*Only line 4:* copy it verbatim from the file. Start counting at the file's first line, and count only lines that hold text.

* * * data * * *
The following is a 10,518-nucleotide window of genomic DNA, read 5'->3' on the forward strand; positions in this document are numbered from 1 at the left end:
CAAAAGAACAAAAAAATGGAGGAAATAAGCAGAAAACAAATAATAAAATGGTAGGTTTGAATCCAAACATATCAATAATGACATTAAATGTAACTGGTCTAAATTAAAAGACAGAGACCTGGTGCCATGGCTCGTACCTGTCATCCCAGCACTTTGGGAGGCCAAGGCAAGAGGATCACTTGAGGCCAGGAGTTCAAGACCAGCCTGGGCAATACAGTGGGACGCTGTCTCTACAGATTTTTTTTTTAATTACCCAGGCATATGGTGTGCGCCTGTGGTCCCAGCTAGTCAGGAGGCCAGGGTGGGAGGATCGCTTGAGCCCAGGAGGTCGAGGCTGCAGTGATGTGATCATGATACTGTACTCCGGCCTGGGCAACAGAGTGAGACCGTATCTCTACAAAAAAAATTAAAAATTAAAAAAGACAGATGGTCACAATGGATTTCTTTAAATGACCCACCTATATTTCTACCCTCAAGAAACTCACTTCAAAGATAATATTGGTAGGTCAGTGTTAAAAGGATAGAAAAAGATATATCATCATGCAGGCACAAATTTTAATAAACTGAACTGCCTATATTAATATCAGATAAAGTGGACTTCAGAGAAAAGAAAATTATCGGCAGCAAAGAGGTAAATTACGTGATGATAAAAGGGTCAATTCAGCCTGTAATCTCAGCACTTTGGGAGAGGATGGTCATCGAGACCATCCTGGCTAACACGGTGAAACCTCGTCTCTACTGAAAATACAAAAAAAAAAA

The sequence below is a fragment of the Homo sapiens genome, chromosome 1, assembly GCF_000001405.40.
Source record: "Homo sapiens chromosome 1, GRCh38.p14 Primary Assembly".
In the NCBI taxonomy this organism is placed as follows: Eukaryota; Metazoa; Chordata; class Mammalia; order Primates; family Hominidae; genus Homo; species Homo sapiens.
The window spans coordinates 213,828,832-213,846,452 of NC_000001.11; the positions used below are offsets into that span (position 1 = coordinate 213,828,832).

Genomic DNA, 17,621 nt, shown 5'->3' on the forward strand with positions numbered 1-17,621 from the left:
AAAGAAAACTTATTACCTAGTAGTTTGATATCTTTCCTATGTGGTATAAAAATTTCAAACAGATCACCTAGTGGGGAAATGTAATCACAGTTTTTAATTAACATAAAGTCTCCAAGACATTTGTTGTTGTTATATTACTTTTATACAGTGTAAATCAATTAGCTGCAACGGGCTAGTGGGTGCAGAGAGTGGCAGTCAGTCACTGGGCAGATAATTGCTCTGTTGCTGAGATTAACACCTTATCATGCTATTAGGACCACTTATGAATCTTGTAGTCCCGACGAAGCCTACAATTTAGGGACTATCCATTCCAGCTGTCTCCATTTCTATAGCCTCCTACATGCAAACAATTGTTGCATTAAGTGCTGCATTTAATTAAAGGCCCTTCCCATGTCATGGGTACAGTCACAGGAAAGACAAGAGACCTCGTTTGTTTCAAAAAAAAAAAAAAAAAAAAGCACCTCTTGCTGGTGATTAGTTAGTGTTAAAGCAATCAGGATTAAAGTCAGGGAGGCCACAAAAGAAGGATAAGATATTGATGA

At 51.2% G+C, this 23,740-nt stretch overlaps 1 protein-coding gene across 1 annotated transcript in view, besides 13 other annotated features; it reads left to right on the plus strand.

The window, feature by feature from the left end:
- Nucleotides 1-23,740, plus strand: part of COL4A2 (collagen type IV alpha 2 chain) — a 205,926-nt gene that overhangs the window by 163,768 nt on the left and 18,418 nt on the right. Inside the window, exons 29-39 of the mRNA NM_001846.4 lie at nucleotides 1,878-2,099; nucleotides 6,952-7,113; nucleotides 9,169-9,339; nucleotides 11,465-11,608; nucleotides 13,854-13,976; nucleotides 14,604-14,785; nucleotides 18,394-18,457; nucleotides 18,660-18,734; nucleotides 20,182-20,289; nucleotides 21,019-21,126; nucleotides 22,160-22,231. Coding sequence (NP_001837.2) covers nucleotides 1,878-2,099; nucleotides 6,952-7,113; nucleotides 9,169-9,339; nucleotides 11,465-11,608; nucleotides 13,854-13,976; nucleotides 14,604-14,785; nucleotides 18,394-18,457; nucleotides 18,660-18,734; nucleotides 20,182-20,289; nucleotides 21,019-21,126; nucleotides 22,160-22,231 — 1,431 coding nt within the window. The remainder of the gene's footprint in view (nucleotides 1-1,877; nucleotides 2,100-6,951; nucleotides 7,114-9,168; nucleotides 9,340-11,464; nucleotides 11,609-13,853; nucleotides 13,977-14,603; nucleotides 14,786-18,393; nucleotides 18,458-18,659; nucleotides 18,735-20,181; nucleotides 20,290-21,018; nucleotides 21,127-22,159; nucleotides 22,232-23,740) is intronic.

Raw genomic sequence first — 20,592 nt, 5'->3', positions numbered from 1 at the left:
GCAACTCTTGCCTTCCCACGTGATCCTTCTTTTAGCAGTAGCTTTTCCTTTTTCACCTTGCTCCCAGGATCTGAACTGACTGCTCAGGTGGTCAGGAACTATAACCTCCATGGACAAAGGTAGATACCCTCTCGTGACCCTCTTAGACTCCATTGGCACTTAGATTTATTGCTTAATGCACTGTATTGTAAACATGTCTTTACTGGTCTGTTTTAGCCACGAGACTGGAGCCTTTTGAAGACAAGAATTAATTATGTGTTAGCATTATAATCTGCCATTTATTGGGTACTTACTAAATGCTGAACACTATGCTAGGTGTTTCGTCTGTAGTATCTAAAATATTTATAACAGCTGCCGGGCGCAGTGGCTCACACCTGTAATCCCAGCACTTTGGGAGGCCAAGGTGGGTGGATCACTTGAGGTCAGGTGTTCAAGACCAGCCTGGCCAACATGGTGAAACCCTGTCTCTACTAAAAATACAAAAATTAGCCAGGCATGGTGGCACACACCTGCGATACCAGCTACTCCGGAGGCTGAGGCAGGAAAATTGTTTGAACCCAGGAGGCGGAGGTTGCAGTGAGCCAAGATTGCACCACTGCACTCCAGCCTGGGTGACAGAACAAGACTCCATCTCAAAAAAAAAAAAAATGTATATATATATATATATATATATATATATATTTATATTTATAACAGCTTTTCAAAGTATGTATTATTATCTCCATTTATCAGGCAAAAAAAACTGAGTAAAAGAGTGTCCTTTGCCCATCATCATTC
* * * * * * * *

Source record: "Homo sapiens chromosome 1, GRCh38.p14 Primary Assembly".